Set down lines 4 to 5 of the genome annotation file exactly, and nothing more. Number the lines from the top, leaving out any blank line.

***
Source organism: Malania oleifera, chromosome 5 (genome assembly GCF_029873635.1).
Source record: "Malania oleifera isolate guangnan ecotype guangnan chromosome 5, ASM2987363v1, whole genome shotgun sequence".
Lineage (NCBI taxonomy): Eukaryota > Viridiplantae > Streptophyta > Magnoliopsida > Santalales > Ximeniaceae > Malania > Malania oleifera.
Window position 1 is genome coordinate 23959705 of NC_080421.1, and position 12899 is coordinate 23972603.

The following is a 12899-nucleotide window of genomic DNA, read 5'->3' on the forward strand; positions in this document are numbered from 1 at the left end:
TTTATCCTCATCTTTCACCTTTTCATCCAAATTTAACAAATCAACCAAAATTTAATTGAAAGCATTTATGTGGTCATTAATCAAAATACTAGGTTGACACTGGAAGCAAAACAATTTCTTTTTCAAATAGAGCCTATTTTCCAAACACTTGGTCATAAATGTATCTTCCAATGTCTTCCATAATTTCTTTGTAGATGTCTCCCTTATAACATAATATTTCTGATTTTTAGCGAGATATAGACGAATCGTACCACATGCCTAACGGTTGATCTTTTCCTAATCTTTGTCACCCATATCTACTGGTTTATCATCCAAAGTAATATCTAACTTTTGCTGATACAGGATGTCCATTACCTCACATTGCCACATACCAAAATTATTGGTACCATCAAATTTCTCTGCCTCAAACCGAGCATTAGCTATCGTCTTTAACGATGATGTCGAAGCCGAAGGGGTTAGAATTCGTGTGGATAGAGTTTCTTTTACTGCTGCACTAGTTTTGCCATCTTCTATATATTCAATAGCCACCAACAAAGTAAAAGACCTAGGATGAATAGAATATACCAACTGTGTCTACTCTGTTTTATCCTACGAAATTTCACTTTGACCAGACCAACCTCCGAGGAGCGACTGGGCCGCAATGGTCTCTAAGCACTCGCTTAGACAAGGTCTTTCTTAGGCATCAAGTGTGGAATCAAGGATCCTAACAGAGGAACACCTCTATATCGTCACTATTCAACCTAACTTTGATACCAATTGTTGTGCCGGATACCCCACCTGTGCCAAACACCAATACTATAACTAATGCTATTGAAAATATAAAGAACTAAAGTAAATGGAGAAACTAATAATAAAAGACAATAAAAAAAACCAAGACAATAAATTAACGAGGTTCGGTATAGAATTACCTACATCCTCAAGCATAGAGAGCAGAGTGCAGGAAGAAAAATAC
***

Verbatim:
Window position 1 is genome coordinate 23959705 of NC_080421.1, and position 12899 is coordinate 23972603.

The following is a 12899-nucleotide window of genomic DNA, read 5'->3' on the forward strand; positions in this document are numbered from 1 at the left end: